On Wednesday I got back to work from vacation and was reading my email and the New York Times was like, you should make broccoli rabe lasagna this weekend, and I was like, YES IN FACT I SHOULD. I very impressively went grocery shopping after work the next day in the middle of a polar vortex or whatever it is this time (it WASN’T THAT COLD, PEOPLE. You all need to spend a winter in Estonia). (Or Siberia, I guess. But I got there after January and it wasn’t that cold. Only like -10°C. I once told my teacher I was cold and she gave me this very pitying look and said, “This is very warm for us.” But now I know that she was doing that thing where you try to seem cool by pretending you’re not cold. I have embraced it, as you see. But it’s really not that cold here though. The inside of your nose doesn’t even freeze.)
Anyway, I decided there was no need to leave the apartment all weekend, since I had to finish copyediting (I want to link to the book but I can’t decide if I shouldn’t???), and also use the cold as an excuse to have a much-needed two full days without talking to anyone. I had stocked up on baking and food things, so in between copyediting I made toasted rye molasses chocolate chip cookies (we hate Chris Kimball now, though, right? oh well) and pear bread and watched Good Behavior, this show I became obsessed with on the plane back from Shanghai and which caused a rift in my friend group because I said the main guy was the hottest guy of all time and none of them agreed. Anyway, a lot of exciting things happened on the show, so I made extensive mistakes in the baking processes, but it’s fine.
So beautiful cookies. They taste like normal cookies.
Here commences the Great Soviet Experiment (or perhaps, that is, the second Great Soviet Experiment). I will be cooking something from each former republic, in order, because I am back in America and have nothing to do and miss the Soviet Union (historically and geographically).1 (That is, I will do this one and then probably forget about the whole thing.) I’m starting with Azerbaijan because it comes first in the Russian alphabet, and I’m doing this from a Russian cookbook.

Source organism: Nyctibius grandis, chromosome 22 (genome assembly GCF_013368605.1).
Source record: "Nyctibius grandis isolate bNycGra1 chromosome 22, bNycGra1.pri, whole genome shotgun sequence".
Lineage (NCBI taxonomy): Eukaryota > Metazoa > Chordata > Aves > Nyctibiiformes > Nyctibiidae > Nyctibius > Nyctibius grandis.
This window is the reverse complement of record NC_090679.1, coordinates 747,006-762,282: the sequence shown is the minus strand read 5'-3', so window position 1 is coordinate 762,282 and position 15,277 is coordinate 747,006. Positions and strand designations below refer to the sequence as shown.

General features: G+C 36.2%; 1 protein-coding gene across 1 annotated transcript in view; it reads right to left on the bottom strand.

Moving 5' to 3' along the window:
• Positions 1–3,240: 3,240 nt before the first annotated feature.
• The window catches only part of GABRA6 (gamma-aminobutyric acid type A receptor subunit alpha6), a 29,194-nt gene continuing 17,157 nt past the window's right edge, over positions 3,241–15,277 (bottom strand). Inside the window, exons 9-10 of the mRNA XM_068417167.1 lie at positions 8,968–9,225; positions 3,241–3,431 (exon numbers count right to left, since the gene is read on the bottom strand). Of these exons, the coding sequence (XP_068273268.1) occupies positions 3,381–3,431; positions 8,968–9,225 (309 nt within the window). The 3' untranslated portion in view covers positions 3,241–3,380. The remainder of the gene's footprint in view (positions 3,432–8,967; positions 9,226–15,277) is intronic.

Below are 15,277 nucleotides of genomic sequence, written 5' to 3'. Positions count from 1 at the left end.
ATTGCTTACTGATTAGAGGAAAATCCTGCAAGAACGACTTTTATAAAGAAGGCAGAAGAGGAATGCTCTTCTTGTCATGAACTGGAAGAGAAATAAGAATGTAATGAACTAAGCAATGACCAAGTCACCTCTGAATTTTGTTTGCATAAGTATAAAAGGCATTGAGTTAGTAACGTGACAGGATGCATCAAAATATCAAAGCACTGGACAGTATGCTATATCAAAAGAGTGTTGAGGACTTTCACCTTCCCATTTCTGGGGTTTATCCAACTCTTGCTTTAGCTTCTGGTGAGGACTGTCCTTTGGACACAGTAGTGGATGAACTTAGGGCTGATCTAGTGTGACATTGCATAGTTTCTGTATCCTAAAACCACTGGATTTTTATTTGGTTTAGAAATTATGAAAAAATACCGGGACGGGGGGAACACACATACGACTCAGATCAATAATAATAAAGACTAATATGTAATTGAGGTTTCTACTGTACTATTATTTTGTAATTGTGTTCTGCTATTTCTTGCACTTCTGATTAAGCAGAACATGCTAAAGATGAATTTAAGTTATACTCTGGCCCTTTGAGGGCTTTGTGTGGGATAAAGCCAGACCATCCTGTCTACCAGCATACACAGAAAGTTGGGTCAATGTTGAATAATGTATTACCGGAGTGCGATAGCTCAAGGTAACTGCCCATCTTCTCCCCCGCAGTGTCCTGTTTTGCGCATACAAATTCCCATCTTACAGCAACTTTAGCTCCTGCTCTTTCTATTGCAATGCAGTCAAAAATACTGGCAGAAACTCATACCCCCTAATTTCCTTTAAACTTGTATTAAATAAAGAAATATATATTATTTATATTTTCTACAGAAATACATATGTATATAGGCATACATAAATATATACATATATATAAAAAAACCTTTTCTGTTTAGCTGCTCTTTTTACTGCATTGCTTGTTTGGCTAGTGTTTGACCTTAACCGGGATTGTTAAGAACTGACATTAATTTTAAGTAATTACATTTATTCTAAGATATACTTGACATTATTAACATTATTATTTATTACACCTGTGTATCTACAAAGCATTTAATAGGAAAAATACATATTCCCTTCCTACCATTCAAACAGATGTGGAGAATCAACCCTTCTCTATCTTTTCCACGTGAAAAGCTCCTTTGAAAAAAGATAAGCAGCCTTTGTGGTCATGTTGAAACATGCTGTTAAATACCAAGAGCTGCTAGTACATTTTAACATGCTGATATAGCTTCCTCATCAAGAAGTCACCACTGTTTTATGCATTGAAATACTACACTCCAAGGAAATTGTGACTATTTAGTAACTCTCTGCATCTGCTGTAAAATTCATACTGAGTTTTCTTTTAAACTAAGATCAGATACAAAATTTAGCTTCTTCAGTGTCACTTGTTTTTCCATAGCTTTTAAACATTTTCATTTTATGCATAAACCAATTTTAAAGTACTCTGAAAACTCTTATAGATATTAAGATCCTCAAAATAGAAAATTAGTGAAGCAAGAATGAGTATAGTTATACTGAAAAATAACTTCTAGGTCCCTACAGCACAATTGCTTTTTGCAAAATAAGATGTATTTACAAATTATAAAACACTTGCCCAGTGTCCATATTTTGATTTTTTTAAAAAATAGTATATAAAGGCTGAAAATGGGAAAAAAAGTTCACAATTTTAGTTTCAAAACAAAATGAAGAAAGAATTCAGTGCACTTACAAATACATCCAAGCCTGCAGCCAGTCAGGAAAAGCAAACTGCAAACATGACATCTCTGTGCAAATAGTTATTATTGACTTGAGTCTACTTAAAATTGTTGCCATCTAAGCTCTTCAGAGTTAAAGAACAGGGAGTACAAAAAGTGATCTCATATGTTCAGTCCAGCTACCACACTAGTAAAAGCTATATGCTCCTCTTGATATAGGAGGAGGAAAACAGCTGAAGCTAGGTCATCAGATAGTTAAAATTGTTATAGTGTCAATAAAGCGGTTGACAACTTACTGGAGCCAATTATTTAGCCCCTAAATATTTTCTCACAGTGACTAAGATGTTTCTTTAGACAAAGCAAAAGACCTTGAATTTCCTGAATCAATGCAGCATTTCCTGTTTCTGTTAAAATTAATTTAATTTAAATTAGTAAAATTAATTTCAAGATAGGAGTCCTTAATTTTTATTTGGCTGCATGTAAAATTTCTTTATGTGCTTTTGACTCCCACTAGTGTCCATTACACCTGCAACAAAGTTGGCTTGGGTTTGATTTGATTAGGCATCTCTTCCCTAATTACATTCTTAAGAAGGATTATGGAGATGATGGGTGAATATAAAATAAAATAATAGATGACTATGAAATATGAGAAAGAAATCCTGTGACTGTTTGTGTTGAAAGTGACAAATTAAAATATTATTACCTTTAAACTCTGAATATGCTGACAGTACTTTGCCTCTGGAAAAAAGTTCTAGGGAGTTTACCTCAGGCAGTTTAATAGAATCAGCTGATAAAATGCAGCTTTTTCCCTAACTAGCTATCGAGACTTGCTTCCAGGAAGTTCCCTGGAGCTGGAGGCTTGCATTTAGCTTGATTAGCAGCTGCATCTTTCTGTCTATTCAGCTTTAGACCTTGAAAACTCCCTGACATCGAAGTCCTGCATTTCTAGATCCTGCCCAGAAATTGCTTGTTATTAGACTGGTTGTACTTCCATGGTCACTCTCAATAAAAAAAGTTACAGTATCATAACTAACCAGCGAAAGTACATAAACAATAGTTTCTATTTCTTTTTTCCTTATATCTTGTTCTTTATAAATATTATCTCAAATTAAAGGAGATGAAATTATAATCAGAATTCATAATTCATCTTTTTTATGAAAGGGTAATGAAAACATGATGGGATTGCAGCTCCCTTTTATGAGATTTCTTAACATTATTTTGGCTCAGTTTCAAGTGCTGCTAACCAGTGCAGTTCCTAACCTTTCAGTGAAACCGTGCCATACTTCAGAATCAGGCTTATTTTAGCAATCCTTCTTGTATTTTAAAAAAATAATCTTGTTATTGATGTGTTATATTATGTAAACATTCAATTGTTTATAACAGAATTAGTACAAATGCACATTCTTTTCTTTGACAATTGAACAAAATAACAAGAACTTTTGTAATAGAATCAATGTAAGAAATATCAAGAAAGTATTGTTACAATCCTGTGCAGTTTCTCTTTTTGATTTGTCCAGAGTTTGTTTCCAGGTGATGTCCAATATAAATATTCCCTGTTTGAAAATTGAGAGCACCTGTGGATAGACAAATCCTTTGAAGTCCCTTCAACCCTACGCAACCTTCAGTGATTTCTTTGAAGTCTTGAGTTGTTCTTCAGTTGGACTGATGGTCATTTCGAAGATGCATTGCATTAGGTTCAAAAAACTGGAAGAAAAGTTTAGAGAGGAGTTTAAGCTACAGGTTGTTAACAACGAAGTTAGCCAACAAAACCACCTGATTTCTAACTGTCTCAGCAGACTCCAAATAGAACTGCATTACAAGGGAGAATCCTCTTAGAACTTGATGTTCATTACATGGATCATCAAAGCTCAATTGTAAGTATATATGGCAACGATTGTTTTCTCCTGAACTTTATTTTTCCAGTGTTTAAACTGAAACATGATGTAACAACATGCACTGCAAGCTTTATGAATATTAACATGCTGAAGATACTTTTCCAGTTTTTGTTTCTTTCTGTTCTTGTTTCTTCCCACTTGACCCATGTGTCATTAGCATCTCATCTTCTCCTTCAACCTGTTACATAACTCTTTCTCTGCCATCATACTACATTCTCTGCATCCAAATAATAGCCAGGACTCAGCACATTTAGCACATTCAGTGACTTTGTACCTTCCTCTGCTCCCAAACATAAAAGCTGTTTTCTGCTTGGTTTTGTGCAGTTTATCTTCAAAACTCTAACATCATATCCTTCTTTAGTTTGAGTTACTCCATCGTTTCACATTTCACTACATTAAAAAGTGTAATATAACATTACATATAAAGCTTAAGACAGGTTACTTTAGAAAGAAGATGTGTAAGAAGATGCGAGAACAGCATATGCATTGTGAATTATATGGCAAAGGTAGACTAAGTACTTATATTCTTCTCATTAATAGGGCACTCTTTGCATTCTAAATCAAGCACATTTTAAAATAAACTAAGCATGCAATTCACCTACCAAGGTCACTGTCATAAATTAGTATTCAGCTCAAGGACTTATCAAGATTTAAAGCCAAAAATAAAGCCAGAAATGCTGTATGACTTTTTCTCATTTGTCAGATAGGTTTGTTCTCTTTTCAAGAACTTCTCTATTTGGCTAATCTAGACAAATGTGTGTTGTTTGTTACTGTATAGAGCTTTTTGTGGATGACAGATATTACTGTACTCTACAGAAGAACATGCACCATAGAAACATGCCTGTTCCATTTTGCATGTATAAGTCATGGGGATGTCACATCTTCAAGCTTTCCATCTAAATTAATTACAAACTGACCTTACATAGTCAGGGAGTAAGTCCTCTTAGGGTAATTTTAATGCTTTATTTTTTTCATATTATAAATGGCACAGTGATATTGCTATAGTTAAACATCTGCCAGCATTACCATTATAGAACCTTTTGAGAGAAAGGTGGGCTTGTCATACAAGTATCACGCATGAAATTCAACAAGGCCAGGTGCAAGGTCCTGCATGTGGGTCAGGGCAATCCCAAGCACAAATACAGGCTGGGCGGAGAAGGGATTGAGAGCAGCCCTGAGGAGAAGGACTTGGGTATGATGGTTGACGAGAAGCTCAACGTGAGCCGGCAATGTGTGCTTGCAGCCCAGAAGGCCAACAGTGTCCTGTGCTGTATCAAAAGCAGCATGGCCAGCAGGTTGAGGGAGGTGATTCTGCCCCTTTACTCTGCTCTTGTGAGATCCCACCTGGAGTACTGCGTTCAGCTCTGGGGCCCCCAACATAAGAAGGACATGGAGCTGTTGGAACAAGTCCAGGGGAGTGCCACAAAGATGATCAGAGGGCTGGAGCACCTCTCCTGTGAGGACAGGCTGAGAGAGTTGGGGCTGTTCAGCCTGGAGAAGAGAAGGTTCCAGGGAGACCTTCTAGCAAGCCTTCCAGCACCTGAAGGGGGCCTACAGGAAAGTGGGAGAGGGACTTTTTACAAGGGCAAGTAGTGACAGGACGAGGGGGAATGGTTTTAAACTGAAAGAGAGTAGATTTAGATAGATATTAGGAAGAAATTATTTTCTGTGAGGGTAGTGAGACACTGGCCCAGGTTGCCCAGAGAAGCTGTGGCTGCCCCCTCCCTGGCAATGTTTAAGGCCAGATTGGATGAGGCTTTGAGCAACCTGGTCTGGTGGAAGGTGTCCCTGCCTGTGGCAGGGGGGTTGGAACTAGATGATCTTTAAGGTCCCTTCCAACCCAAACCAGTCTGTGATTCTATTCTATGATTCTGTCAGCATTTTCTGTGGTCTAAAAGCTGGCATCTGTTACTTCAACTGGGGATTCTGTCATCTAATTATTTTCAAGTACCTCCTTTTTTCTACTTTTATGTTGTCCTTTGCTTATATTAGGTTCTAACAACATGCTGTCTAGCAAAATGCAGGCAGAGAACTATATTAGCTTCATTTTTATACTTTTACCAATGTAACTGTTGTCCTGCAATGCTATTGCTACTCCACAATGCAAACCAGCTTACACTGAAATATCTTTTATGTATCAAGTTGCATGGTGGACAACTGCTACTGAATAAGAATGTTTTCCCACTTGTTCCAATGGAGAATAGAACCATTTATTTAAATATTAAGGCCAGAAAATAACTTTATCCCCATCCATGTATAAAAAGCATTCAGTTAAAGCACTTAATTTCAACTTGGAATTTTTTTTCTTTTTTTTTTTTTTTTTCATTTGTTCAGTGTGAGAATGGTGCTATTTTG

It’s called Cuisines of the Caucasus and Central Asia, by William (or Vil’yam) Pokhlyobkin (Вильям Похлёбкин)—he’s also done cookbooks on the Slavic countries and the entire Soviet Union, which I thought was what I bought, but I guess it was too heavy so I got this one instead. It was a while ago in Bishkek, I don’t remember anything. (Important note about Pokhlyobkin, whose name is impossible to spell in English: it seems like he’s an expert on Russian cuisine, and just sort of decided to branch out into Central Asian and other former Soviet, so we should maybe not trust him too heavily. But it is nice to use the Russian-language cookbooks that one has bought. Also, apparently he once got into trouble for writing a book about tea.)
Anyway. For Azerbaijan, we are doing a chicken plov (#plov), because most of the other dishes were much meatier (mostly lamb), and no. Plov is basically a dish of rice and meat from Uzbekistan/Turkey/many other places that they eat all over the former Soviet Union because, at least in Russia, they are obsessed with the food of their culinarily better neighbors/take-over-ees. There are literally entire books about plov, which is something I would like to own, so I will not go into more detail on it here. It is very complicated.